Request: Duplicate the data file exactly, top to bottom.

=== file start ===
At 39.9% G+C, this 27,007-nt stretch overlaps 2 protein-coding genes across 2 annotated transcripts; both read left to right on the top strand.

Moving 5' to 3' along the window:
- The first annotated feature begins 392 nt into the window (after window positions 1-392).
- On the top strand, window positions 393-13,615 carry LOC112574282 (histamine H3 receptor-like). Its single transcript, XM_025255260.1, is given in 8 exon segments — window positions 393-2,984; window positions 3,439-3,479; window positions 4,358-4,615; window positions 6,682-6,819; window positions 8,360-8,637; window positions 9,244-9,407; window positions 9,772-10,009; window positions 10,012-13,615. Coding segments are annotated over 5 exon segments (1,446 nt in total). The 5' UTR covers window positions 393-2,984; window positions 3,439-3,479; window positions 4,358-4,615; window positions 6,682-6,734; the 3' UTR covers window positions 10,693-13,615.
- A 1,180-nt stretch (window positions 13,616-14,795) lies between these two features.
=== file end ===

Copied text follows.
At 39.9% G+C, this 27,007-nt stretch overlaps 2 protein-coding genes across 2 annotated transcripts; both read left to right on the top strand.

Moving 5' to 3' along the window:
- The first annotated feature begins 392 nt into the window (after window positions 1-392).
- On the top strand, window positions 393-13,615 carry LOC112574282 (histamine H3 receptor-like). Its single transcript, XM_025255260.1, is given in 8 exon segments — window positions 393-2,984; window positions 3,439-3,479; window positions 4,358-4,615; window positions 6,682-6,819; window positions 8,360-8,637; window positions 9,244-9,407; window positions 9,772-10,009; window positions 10,012-13,615. Coding segments are annotated over 5 exon segments (1,446 nt in total). The 5' UTR covers window positions 393-2,984; window positions 3,439-3,479; window positions 4,358-4,615; window positions 6,682-6,734; the 3' UTR covers window positions 10,693-13,615.
- A 1,180-nt stretch (window positions 13,616-14,795) lies between these two features.